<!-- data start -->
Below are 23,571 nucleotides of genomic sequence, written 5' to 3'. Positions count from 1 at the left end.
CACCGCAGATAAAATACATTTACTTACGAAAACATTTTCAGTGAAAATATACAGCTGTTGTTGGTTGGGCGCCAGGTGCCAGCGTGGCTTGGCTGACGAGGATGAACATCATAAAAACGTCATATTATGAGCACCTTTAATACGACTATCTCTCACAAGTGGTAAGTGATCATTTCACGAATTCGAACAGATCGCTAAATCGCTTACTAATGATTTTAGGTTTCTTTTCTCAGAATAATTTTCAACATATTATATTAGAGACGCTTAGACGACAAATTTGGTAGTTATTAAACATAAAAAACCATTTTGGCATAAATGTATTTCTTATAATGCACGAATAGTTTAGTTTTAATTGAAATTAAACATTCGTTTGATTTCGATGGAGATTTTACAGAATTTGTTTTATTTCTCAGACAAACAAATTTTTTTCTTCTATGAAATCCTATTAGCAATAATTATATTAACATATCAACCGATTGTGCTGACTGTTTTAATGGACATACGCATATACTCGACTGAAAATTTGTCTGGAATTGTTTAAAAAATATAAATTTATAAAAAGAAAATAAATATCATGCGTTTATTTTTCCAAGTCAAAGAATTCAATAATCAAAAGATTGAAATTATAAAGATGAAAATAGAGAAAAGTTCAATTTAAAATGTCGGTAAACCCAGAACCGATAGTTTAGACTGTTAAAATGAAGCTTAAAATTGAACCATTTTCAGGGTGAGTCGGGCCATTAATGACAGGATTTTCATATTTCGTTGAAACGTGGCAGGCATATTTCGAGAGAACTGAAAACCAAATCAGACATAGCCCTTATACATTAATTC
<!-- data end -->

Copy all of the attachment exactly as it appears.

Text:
Below are 23,571 nucleotides of genomic sequence, written 5' to 3'. Positions count from 1 at the left end.
CACCGCAGATAAAATACATTTACTTACGAAAACATTTTCAGTGAAAATATACAGCTGTTGTTGGTTGGGCGCCAGGTGCCAGCGTGGCTTGGCTGACGAGGATGAACATCATAAAAACGTCATATTATGAGCACCTTTAATACGACTATCTCTCACAAGTGGTAAGTGATCATTTCACGAATTCGAACAGATCGCTAAATCGCTTACTAATGATTTTAGGTTTCTTTTCTCAGAATAATTTTCAACATATTATATTAGAGACGCTTAGACGACAAATTTGGTAGTTATTAAACATAAAAAACCATTTTGGCATAAATGTATTTCTTATAATGCACGAATAGTTTAGTTTTAATTGAAATTAAACATTCGTTTGATTTCGATGGAGATTTTACAGAATTTGTTTTATTTCTCAGACAAACAAATTTTTTTCTTCTATGAAATCCTATTAGCAATAATTATATTAACATATCAACCGATTGTGCTGACTGTTTTAATGGACATACGCATATACTCGACTGAAAATTTGTCTGGAATTGTTTAAAAAATATAAATTTATAAAAAGAAAATAAATATCATGCGTTTATTTTTCCAAGTCAAAGAATTCAATAATCAAAAGATTGAAATTATAAAGATGAAAATAGAGAAAAGTTCAATTTAAAATGTCGGTAAACCCAGAACCGATAGTTTAGACTGTTAAAATGAAGCTTAAAATTGAACCATTTTCAGGGTGAGTCGGGCCATTAATGACAGGATTTTCATATTTCGTTGAAACGTGGCAGGCATATTTCGAGAGAACTGAAAACCAAATCAGACATAGCCCTTATACATTAATTC